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Stories from the valley


Contributed by Steve Beckley

Williams is situated at the major crossroads in Colusa County of Interstate 5 and Highway 20.   Williams was founded in 1874 as Central, but in1876 it was renamed Williams to honor W. H. Williams, who gave much of the land for the town site.  The early arrival of the Southern Pacific Railroad helped the development of the town and today the town is still served by the California Northern Railroad.

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One of my earliest memories of Williams is going to the livestock auction there with my dad.  The auction yard which was an important social and business center for the local livestock industry has been closed for many years.  Dinner at Louis Carios was always a treat.  Williams was also the site of Colusa County’s only Drive In Theatre, which was a hangout for many but closed in the late ‘60s.  Today the only sign of it is Theatre Road, which goes by the original site. Prior to the opening of Interstate 5, the town was legendary for its traffic backups at the four way stop sign on Highways 99 and 20, at times traffic backed up all the way to Maxwell and Arbuckle.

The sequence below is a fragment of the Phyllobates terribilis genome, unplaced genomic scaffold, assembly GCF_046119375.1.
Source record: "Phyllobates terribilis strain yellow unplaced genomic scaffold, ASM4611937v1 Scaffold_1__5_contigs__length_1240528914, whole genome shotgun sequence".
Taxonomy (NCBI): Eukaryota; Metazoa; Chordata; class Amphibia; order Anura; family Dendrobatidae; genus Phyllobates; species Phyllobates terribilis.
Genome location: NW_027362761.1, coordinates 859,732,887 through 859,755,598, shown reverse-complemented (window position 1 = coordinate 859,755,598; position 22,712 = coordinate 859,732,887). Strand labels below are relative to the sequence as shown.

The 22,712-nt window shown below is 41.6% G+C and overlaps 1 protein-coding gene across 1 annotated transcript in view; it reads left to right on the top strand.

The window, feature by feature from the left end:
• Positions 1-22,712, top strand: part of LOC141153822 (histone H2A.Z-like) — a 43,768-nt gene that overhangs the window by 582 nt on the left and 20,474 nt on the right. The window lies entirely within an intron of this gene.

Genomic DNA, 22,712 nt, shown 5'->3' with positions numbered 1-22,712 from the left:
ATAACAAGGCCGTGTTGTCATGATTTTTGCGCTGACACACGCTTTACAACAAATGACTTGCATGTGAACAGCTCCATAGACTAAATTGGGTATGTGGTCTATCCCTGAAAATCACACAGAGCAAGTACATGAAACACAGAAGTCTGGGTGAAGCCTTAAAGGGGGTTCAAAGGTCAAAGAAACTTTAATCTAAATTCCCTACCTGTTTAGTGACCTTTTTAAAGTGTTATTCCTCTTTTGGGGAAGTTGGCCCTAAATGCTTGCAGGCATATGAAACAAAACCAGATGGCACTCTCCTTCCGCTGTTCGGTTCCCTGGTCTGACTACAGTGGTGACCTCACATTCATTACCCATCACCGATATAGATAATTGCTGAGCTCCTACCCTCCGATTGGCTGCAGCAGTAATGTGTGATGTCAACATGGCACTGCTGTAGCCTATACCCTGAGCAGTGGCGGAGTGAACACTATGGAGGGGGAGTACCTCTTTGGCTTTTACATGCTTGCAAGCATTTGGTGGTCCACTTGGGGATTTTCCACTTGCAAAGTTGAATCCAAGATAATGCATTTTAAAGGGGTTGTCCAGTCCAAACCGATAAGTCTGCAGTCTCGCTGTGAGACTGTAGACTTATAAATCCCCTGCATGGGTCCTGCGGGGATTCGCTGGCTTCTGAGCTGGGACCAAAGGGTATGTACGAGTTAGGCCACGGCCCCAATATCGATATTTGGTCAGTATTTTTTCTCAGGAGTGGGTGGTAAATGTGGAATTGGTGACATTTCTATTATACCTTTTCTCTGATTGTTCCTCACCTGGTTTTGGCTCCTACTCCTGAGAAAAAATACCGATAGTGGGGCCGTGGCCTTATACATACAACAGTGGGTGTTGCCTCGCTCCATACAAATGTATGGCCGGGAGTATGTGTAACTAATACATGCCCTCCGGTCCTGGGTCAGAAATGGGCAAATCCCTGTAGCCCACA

Agriculture is still the primary business for the area, with rice, processing tomatoes, almonds and vine seeds some of the primary crops.  Not only are the crops grown in the area, but there are processing facilities for them within the immediate area.  Prior to the arrival of irrigation water on the Westside, much of the area was dry land grain and livestock.

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Williams is a town on the move, with some of its historic buildings being renovated.  It’s still a stop for travelers heading north or south, or over to the North Coast.  Some of its most popular restaurants are Granzellas, Roberta’s Taqueria, La Fortuna and Williams Chinese Restaurant.  The local Sacramento Valley Museum is a great place to learn more about the history of the valley.   A favorite event of mine in December is the Annual Festival of Lights Parade.

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One unique business is located on the East side of town is the Williams Soaring Center which takes advantage of its location near the mountains that provide great soaring conditions.  Check out the website as it features a couple of live web cams.  I stopped the other day and learned a lot about sailplanes.   It was interesting taking photos of a sailplane as they are silent and I’m used to agricultural aircraft that can be heard for many miles.

On your next Sacramento Valley road trip; check out everything Williams has to offer.